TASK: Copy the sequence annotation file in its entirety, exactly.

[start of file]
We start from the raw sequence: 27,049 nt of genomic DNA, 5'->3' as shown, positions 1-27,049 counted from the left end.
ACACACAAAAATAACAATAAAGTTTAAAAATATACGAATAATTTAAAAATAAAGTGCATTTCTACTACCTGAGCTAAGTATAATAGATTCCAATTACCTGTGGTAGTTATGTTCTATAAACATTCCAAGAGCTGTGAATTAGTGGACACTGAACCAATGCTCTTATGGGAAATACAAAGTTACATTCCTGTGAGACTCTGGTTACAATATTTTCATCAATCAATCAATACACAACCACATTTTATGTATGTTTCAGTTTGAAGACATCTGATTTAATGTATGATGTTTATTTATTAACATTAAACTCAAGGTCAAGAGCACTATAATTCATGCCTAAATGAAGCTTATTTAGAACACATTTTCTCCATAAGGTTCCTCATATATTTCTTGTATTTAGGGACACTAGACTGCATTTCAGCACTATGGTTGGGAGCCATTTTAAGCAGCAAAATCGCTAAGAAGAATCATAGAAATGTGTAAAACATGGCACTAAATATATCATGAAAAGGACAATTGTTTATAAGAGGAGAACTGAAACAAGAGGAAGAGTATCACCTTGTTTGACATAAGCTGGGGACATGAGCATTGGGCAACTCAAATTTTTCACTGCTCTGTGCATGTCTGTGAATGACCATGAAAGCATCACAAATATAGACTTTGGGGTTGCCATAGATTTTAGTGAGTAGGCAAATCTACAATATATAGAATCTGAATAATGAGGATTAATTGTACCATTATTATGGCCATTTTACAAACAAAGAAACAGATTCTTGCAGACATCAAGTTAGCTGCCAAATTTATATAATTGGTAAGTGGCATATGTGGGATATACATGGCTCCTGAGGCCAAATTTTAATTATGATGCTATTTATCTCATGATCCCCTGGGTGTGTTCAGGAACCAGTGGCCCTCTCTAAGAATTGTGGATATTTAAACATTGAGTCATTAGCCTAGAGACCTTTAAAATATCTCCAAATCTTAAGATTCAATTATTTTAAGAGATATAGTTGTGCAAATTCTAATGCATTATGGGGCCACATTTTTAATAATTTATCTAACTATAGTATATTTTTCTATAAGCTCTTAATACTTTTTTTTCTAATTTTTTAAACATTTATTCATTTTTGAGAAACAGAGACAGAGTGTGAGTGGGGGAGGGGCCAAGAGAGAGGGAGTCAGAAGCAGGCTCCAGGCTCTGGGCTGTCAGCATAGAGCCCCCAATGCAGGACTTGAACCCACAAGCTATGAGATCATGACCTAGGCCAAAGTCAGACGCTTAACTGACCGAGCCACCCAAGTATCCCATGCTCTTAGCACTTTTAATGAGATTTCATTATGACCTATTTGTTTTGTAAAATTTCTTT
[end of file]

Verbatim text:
We start from the raw sequence: 27,049 nt of genomic DNA, 5'->3' as shown, positions 1-27,049 counted from the left end.
ACACACAAAAATAACAATAAAGTTTAAAAATATACGAATAATTTAAAAATAAAGTGCATTTCTACTACCTGAGCTAAGTATAATAGATTCCAATTACCTGTGGTAGTTATGTTCTATAAACATTCCAAGAGCTGTGAATTAGTGGACACTGAACCAATGCTCTTATGGGAAATACAAAGTTACATTCCTGTGAGACTCTGGTTACAATATTTTCATCAATCAATCAATACACAACCACATTTTATGTATGTTTCAGTTTGAAGACATCTGATTTAATGTATGATGTTTATTTATTAACATTAAACTCAAGGTCAAGAGCACTATAATTCATGCCTAAATGAAGCTTATTTAGAACACATTTTCTCCATAAGGTTCCTCATATATTTCTTGTATTTAGGGACACTAGACTGCATTTCAGCACTATGGTTGGGAGCCATTTTAAGCAGCAAAATCGCTAAGAAGAATCATAGAAATGTGTAAAACATGGCACTAAATATATCATGAAAAGGACAATTGTTTATAAGAGGAGAACTGAAACAAGAGGAAGAGTATCACCTTGTTTGACATAAGCTGGGGACATGAGCATTGGGCAACTCAAATTTTTCACTGCTCTGTGCATGTCTGTGAATGACCATGAAAGCATCACAAATATAGACTTTGGGGTTGCCATAGATTTTAGTGAGTAGGCAAATCTACAATATATAGAATCTGAATAATGAGGATTAATTGTACCATTATTATGGCCATTTTACAAACAAAGAAACAGATTCTTGCAGACATCAAGTTAGCTGCCAAATTTATATAATTGGTAAGTGGCATATGTGGGATATACATGGCTCCTGAGGCCAAATTTTAATTATGATGCTATTTATCTCATGATCCCCTGGGTGTGTTCAGGAACCAGTGGCCCTCTCTAAGAATTGTGGATATTTAAACATTGAGTCATTAGCCTAGAGACCTTTAAAATATCTCCAAATCTTAAGATTCAATTATTTTAAGAGATATAGTTGTGCAAATTCTAATGCATTATGGGGCCACATTTTTAATAATTTATCTAACTATAGTATATTTTTCTATAAGCTCTTAATACTTTTTTTTCTAATTTTTTAAACATTTATTCATTTTTGAGAAACAGAGACAGAGTGTGAGTGGGGGAGGGGCCAAGAGAGAGGGAGTCAGAAGCAGGCTCCAGGCTCTGGGCTGTCAGCATAGAGCCCCCAATGCAGGACTTGAACCCACAAGCTATGAGATCATGACCTAGGCCAAAGTCAGACGCTTAACTGACCGAGCCACCCAAGTATCCCATGCTCTTAGCACTTTTAATGAGATTTCATTATGACCTATTTGTTTTGTAAAATTTCTTT